TURNING 25 DURING NATIONAL OP SHOP WEEK
By Teisha Deckker
Last week was National Op Shop Week. Events all around the country slammed the breaks on fast fashion and encouraged everyone to have a go at slow. It was also the week of my 25th birthday, and in the spirit of this happy coincidence I thought the best way to celebrate my quarter century would be by donating a quarter of my wardrobe.
Op shopping works both ways after all, and who could resist a spring clean just in time for Spring?
The Age of Instagram has rendered a large portion of my wardrobe redundant. And although I’m certain not everyone is keeping tabs on each outfit I wear, the very thought of my ensembles immortalised on social media is enough for my cost-per-wear to stagnate.
Twenty-five years, 25% less closet.
The idea behind this rabid reduction is simple: I have too much stuff and I refuse to wear some of it for the most superficial of reasons. These clothes are just sitting there. They're not making me happy, but could make someone else happy.
Then there's the practical side. Cramming it all in has become untenable and one of my wardrobe doors has broken in the effort. Rifling through the hangers I’m made more aware that for the past decade I have not been the most conscious consumer. While I have endeavoured to treat my belongings with a great deal of care, and most of them are well preserved – showing just enough signs of love for their age – there's far too much.
I’m certain I don’t need, have never needed and never will need 18 pairs of jeans. 13 shirts. 34 bras...
It’s hard for me to admit but of the visible items, I only wear a handful on repeat.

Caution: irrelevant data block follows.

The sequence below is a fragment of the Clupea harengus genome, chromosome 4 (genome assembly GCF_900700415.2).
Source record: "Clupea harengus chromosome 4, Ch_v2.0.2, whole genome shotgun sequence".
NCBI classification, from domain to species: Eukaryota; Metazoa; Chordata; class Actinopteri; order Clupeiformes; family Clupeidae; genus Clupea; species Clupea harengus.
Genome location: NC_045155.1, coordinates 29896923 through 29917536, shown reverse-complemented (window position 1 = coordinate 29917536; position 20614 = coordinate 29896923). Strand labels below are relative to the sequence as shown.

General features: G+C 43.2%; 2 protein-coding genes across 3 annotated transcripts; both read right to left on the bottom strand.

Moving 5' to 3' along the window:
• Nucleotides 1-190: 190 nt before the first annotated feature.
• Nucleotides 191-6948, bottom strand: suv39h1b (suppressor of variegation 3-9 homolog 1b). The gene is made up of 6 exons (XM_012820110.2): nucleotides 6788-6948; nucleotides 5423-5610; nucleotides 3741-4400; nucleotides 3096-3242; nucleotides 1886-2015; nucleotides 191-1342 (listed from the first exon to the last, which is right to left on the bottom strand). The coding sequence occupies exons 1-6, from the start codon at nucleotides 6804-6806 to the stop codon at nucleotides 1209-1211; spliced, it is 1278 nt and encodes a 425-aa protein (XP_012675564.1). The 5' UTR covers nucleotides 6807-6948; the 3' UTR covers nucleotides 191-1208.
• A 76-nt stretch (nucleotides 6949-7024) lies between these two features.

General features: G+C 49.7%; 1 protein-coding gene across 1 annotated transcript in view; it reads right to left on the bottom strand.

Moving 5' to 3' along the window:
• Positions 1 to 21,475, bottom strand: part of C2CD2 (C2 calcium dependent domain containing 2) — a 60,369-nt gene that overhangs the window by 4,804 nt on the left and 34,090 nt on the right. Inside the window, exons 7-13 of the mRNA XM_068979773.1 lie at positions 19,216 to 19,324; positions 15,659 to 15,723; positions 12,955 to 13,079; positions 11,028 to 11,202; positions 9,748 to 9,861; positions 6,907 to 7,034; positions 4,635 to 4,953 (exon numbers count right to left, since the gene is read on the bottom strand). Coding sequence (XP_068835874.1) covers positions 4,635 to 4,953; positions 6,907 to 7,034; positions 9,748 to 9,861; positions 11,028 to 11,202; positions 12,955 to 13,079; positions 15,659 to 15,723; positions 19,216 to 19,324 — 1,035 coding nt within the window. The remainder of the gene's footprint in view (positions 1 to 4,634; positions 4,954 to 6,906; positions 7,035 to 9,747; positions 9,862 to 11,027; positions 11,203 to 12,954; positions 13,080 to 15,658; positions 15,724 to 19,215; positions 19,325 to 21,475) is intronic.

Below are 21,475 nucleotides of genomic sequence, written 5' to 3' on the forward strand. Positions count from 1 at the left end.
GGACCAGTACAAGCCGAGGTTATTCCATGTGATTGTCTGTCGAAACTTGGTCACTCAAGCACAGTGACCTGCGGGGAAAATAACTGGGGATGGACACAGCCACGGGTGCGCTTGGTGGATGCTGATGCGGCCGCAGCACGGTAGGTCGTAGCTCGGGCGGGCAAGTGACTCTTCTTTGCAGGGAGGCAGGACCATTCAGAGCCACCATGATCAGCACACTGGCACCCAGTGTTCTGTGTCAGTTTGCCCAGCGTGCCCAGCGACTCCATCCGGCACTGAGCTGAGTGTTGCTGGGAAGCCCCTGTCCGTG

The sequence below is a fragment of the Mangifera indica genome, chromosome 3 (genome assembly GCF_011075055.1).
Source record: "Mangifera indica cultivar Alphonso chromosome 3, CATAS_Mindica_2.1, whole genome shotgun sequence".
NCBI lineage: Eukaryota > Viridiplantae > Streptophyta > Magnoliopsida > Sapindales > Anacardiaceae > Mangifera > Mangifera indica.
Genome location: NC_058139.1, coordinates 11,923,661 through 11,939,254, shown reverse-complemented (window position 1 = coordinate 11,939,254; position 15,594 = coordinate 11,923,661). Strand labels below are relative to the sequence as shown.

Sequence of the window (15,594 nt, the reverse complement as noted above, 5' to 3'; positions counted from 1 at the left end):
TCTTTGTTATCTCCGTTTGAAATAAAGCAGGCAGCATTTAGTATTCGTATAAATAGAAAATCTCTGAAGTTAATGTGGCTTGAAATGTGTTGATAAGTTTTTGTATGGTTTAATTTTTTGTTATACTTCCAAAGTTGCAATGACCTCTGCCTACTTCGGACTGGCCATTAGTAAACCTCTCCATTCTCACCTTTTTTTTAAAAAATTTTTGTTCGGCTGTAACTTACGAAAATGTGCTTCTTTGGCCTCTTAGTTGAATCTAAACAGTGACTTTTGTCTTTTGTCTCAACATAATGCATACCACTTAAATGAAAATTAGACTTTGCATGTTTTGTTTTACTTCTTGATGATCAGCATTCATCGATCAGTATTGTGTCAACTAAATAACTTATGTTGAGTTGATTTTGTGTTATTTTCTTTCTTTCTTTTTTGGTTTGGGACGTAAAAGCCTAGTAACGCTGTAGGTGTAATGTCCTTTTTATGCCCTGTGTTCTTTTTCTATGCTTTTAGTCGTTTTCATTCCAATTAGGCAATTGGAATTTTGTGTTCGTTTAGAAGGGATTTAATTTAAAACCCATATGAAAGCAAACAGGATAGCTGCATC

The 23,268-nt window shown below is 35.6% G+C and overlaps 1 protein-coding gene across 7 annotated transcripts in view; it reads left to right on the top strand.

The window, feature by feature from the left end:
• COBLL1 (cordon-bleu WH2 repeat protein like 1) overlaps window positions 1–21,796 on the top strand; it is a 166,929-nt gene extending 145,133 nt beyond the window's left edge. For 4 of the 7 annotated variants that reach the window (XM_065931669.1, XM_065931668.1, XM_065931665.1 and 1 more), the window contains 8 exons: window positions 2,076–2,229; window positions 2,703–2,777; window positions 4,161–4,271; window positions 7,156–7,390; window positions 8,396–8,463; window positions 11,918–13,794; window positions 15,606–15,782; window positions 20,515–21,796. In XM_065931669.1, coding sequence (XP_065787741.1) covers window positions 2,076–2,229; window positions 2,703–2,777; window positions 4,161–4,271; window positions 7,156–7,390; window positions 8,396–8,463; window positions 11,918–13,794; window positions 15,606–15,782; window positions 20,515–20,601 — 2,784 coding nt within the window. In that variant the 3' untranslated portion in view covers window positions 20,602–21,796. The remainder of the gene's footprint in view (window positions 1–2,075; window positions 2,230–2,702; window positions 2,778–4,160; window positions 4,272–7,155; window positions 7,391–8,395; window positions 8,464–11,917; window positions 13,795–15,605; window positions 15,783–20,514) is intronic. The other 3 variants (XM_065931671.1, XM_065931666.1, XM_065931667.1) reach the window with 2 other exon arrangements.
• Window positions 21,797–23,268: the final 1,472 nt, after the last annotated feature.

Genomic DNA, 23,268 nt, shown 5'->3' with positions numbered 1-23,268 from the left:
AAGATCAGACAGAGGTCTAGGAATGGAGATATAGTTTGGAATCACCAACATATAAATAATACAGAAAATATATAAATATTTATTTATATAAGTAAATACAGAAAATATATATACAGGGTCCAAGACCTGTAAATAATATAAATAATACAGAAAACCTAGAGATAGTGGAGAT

Yet, in my mind I have lists of things I still need to get. Things that will make this work, or that better. It doesn’t help that online shopping makes fashion whims that much easier to act upon.
It’s easy to keep accumulating more; less so to maintain less.
I keep wanting, I keep buying. The collection grows. I never wear it all. I remember the quote “I wish you enough.” I don’t recall where I heard it but it’s stayed with me because I have enough, more than enough and yet here I am conforming to the insatiable consumerist society to which I belong.
This year I want to embrace the adage of less is more. I want to make more conscious choices about the things that I buy and give something back as well. I’m horrified to think of my clothes going to landfill, but that's where Australians send 85 per cent of their unwanted textiles.
If you don’t use it, you lose it. Perhaps by hoarding for decades until the whole mess becomes too difficult to handle and you just give up and chuck the lot, or you die and someone else chucks it for you.
I need to be ruthless. Let’s face it: the shift to thrift is not a tectonic one. It makes sense to donate good quality things we don’t use before they become moth-holed messes. Perhaps even before they go out of fashion. Hanging onto things ‘just in case’ rarely comes in handy anyway.
Introducing well-preserved, good quality garments into the op shopping cycle is a win-win. It allows some lucky shopper a spot of guilt-free fashion acquisition (pre-loved clothing uses no virgin resources after all) and the good stuff is less likely to end up landfill too. Obviously op shops aren't the magic solution to unsustainable fashion, but they can certainly help.
Thrifting my unneeded threads is my first step towards eco chic. What will be yours?